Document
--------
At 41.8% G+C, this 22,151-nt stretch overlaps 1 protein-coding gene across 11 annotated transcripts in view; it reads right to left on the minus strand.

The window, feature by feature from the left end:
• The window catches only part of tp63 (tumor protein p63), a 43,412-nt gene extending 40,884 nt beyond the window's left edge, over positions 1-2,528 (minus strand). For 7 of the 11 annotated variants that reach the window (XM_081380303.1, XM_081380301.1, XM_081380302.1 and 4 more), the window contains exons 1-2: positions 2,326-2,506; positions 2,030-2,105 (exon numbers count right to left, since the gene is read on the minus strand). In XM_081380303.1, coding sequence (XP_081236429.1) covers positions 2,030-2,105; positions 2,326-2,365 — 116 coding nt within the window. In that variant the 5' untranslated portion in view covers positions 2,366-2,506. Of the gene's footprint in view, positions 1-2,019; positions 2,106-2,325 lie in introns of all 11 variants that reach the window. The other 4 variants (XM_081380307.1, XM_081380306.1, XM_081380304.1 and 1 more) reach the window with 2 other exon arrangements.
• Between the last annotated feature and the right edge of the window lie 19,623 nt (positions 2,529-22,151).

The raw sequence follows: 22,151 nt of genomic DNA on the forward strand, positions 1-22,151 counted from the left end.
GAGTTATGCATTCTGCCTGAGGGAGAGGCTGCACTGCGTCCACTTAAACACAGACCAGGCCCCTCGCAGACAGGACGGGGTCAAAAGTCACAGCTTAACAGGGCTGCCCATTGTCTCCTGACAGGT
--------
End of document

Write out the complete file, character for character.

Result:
At 41.8% G+C, this 22,151-nt stretch overlaps 1 protein-coding gene across 11 annotated transcripts in view; it reads right to left on the minus strand.

The window, feature by feature from the left end:
• The window catches only part of tp63 (tumor protein p63), a 43,412-nt gene extending 40,884 nt beyond the window's left edge, over positions 1-2,528 (minus strand). For 7 of the 11 annotated variants that reach the window (XM_081380303.1, XM_081380301.1, XM_081380302.1 and 4 more), the window contains exons 1-2: positions 2,326-2,506; positions 2,030-2,105 (exon numbers count right to left, since the gene is read on the minus strand). In XM_081380303.1, coding sequence (XP_081236429.1) covers positions 2,030-2,105; positions 2,326-2,365 — 116 coding nt within the window. In that variant the 5' untranslated portion in view covers positions 2,366-2,506. Of the gene's footprint in view, positions 1-2,019; positions 2,106-2,325 lie in introns of all 11 variants that reach the window. The other 4 variants (XM_081380307.1, XM_081380306.1, XM_081380304.1 and 1 more) reach the window with 2 other exon arrangements.
• Between the last annotated feature and the right edge of the window lie 19,623 nt (positions 2,529-22,151).

The raw sequence follows: 22,151 nt of genomic DNA on the forward strand, positions 1-22,151 counted from the left end.
GAGTTATGCATTCTGCCTGAGGGAGAGGCTGCACTGCGTCCACTTAAACACAGACCAGGCCCCTCGCAGACAGGACGGGGTCAAAAGTCACAGCTTAACAGGGCTGCCCATTGTCTCCTGACAGGT